“Out of every one hundred men, ten shouldn't even be there, eighty are just targets, nine are the real fighters, and we are lucky to have them, for they make the battle. Ah, but the one, one is a warrior, and he will bring the others back.” - Heraclitus.
Tomorrow's battle is won during today's practice.
Thanks for the heads up. I just put a reserve request in to my local digital library for Red Platoon.
"Cedat Fortuna Peritis"
There were a lot of vulnerable Army bases in Afghanistan, particularly in the Bermel District. "Outlaw Platoon" by Capt. Sean Parnell is a great book and 1st hand account of his experiences at hostile installations in Eastern Afghanistan.
I'm being repressed!
Scott Eastwood really reminds me of his dad in this one.
The Medal of Honor series mentioned above is really well done.
One of the interesting aspects of the battle was the fact that Sgt Romesha had a captured Soviet Draganov in his possession as a trophy. At the beginning of the battle, he used the Draganov to great effect before switching to his primary US issued weapon. It will be interesting to see if that's depicted in the movie.
Romesha had already been fighting hard, exposing himself to enemy fire countless times; he had the shrapnel wounds to show for it, but enough was enough. He squeezed the trigger on his trophy Soviet Dragonov sniper rifle and “put an end to that.” It was time to take Keating back.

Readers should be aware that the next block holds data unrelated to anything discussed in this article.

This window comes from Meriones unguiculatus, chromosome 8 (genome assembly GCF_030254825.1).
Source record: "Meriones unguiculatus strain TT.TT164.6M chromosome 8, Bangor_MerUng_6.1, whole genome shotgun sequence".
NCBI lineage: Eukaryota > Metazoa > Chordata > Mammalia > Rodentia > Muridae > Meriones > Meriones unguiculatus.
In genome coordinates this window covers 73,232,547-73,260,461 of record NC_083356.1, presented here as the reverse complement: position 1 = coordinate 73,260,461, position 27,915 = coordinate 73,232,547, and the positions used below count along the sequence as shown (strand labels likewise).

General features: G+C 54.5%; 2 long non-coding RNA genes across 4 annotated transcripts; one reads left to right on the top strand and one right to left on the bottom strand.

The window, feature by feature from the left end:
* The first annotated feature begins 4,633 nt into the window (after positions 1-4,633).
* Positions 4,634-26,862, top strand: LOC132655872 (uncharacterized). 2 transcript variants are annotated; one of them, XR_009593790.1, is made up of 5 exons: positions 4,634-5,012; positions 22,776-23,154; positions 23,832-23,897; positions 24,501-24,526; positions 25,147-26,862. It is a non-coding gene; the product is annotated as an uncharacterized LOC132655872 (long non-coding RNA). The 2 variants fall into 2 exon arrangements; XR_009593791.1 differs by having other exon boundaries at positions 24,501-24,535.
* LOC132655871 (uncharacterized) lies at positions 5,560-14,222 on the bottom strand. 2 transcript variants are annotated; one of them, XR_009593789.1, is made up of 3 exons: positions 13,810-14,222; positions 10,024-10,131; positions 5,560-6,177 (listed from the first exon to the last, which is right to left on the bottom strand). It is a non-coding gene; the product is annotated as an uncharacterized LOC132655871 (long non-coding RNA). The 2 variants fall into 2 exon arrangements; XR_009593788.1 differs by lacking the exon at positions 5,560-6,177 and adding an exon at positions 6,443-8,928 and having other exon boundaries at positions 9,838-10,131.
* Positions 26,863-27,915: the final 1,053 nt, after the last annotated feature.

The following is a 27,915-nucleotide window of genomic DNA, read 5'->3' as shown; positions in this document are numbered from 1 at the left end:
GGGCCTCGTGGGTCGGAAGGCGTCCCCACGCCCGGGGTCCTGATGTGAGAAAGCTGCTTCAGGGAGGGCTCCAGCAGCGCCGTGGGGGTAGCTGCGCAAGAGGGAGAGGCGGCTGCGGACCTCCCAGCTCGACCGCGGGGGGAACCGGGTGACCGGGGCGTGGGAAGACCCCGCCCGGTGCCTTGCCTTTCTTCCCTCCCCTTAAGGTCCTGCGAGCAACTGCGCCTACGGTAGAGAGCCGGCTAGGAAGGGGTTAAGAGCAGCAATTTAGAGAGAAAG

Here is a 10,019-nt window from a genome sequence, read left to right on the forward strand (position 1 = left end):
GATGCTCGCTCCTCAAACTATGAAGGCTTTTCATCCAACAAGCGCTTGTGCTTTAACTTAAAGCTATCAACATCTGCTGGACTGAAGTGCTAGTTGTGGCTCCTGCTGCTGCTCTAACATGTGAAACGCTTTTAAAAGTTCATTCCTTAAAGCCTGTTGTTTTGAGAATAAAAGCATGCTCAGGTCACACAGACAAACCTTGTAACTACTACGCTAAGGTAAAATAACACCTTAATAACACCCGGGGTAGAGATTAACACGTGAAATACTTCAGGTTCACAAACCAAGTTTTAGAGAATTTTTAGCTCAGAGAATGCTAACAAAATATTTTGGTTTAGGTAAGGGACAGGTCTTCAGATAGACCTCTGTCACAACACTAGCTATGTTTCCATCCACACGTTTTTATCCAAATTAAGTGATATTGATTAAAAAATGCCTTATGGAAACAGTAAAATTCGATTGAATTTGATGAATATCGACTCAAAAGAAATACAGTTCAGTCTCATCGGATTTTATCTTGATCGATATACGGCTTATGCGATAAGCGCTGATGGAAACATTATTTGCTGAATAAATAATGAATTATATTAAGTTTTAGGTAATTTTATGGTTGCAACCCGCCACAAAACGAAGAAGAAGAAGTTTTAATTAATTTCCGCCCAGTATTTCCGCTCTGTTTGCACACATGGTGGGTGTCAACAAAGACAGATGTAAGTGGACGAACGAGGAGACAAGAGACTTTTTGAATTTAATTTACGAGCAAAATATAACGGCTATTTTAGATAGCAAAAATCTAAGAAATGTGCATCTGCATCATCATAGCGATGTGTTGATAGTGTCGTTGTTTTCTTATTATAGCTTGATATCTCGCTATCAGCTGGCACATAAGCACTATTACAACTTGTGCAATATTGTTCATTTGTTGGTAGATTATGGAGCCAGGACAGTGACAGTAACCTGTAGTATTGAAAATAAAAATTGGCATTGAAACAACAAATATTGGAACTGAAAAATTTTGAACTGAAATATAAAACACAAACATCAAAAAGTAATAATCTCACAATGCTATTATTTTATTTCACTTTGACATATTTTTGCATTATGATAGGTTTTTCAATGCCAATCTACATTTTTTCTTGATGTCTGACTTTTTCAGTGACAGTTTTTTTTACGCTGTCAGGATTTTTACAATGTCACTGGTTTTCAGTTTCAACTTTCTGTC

Romesha, “Ro” to his Soldiers, seemed fearless as he ran from one position to another, securing this building, closing that entrance, inspiring his troops with his resolve and steely sense of calm.
“I think that’s what gave more motivation to Soldiers, just to see that this guy had no fear,” said now-Staff Sgt. Armando Avalos Jr., the unit’s forward observer. He just looked like an old Vietnam veteran with this long mustache, and just to see him out there, directing … not once was he ever questioned. He was precise, he was confident and he knew exactly what to do.”
I'm looking forward to this movie.
I was a Cav Scout back in the 80's.
Here's a good break down of the battle.
The Battle of COP Keating - October 3rd, 2009
"If they don't go concentrating on meaningless cosmetic changes, like rainbow this or two-tone that, or wood grip panels from the ackabalacka tree"-Parabellum
Seems very reminiscent of the Korean War with all the outposts out beyond the lines.
Read The Outpost War when you have a chance.
I wonder if outposts are created to get the enemy to amass in one area then annihilate them when the attack in force.
Let all Men know thee, but no man know thee thoroughly: Men freely ford that see the shallows.
General Henri Navarre?